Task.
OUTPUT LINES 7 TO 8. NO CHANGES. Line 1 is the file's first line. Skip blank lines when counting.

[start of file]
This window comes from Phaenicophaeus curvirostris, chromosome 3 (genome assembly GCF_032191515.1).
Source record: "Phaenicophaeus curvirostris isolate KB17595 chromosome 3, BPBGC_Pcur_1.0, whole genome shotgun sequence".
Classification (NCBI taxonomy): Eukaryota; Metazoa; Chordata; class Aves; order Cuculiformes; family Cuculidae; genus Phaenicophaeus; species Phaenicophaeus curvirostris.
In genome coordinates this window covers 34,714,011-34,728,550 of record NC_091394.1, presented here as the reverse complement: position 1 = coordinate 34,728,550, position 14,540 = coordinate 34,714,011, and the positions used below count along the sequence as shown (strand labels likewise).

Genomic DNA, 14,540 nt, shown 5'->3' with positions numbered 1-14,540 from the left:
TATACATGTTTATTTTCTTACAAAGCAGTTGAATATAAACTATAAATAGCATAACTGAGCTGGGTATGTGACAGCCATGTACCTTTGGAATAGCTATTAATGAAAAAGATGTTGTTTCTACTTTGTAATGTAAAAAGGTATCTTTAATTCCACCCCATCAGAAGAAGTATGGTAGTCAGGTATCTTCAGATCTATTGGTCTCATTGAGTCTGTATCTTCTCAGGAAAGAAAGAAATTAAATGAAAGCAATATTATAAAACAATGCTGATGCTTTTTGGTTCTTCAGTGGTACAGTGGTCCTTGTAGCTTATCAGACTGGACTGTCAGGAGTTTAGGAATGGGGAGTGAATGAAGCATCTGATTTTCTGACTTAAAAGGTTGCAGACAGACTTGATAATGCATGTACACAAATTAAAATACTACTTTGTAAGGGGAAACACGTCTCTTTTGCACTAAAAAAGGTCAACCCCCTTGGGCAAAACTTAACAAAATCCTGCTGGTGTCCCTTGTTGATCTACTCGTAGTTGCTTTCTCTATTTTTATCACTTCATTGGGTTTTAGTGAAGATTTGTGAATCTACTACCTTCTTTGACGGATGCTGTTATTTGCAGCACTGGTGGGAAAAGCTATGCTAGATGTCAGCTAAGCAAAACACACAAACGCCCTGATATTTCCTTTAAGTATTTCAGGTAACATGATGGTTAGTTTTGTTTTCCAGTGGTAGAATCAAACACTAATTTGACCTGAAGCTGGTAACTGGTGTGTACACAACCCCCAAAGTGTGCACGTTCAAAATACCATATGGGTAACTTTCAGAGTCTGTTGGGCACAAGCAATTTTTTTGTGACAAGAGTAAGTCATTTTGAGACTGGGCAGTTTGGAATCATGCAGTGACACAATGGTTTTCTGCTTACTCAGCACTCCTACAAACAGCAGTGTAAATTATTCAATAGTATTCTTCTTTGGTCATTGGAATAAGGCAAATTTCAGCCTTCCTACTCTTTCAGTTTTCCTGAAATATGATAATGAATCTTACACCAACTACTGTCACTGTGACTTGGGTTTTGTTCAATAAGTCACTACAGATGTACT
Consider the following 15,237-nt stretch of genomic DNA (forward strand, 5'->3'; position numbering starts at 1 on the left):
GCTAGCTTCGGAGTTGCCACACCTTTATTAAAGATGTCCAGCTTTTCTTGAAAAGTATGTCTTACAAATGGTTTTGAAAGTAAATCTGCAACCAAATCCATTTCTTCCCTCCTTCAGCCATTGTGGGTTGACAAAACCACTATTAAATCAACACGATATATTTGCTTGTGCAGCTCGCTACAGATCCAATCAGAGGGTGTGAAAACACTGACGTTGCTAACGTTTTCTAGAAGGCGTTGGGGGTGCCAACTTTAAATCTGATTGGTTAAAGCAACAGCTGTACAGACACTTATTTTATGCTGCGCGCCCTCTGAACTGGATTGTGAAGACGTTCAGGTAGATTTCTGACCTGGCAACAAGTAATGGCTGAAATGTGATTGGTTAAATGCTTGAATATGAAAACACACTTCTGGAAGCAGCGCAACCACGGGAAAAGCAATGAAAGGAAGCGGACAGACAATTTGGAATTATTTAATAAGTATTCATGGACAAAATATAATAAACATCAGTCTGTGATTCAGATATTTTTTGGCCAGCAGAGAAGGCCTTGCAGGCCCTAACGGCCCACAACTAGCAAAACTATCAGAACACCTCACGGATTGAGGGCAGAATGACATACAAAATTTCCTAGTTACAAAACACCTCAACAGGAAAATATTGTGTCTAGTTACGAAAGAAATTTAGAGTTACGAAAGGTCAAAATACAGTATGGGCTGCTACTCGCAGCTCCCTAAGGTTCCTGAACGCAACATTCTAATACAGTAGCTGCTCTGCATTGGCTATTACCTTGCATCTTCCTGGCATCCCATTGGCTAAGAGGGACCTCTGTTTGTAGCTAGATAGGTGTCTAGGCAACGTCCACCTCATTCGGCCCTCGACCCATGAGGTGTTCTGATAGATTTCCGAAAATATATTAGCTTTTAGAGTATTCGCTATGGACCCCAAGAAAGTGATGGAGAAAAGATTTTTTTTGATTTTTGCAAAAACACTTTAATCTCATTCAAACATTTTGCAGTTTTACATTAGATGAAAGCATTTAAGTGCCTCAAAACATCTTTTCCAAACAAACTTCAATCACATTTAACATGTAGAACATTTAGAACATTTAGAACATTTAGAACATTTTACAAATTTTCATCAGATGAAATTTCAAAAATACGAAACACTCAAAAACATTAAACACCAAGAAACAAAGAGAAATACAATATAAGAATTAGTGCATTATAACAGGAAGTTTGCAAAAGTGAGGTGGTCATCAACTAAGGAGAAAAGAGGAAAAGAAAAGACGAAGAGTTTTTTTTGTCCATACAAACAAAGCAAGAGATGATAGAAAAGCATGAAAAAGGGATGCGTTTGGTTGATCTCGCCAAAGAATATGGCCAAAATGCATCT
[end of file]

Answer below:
Consider the following 15,237-nt stretch of genomic DNA (forward strand, 5'->3'; position numbering starts at 1 on the left):
GCTAGCTTCGGAGTTGCCACACCTTTATTAAAGATGTCCAGCTTTTCTTGAAAAGTATGTCTTACAAATGGTTTTGAAAGTAAATCTGCAACCAAATCCATTTCTTCCCTCCTTCAGCCATTGTGGGTTGACAAAACCACTATTAAATCAACACGATATATTTGCTTGTGCAGCTCGCTACAGATCCAATCAGAGGGTGTGAAAACACTGACGTTGCTAACGTTTTCTAGAAGGCGTTGGGGGTGCCAACTTTAAATCTGATTGGTTAAAGCAACAGCTGTACAGACACTTATTTTATGCTGCGCGCCCTCTGAACTGGATTGTGAAGACGTTCAGGTAGATTTCTGACCTGGCAACAAGTAATGGCTGAAATGTGATTGGTTAAATGCTTGAATATGAAAACACACTTCTGGAAGCAGCGCAACCACGGGAAAAGCAATGAAAGGAAGCGGACAGACAATTTGGAATTATTTAATAAGTATTCATGGACAAAATATAATAAACATCAGTCTGTGATTCAGATATTTTTTGGCCAGCAGAGAAGGCCTTGCAGGCCCTAACGGCCCACAACTAGCAAAACTATCAGAACACCTCACGGATTGAGGGCAGAATGACATACAAAATTTCCTAGTTACAAAACACCTCAACAGGAAAATATTGTGTCTAGTTACGAAAGAAATTTAGAGTTACGAAAGGTCAAAATACAGTATGGGCTGCTACTCGCAGCTCCCTAAGGTTCCTGAACGCAACATTCTAATACAGTAGCTGCTCTGCATTGGCTATTACCTTGCATCTTCCTGGCATCCCATTGGCTAAGAGGGACCTCTGTTTGTAGCTAGATAGGTGTCTAGGCAACGTCCACCTCATTCGGCCCTCGACCCATGAGGTGTTCTGATAGATTTCCGAAAATATATTAGCTTTTAGAGTATTCGCTATGGACCCCAAGAAAGTGATGGAGAAAAGATTTTTTTTGATTTTTGCAAAAACACTTTAATCTCATTCAAACATTTTGCAGTTTTACATTAGATGAAAGCATTTAAGTGCCTCAAAACATCTTTTCCAAACAAACTTCAATCACATTTAACATGTAGAACATTTAGAACATTTAGAACATTTAGAACATTTTACAAATTTTCATCAGATGAAATTTCAAAAATACGAAACACTCAAAAACATTAAACACCAAGAAACAAAGAGAAATACAATATAAGAATTAGTGCATTATAACAGGAAGTTTGCAAAAGTGAGGTGGTCATCAACTAAGGAGAAAAGAGGAAAAGAAAAGACGAAGAGTTTTTTTTGTCCATACAAACAAAGCAAGAGATGATAGAAAAGCATGAAAAAGGGATGCGTTTGGTTGATCTCGCCAAAGAATATGGCCAAAATGCATCT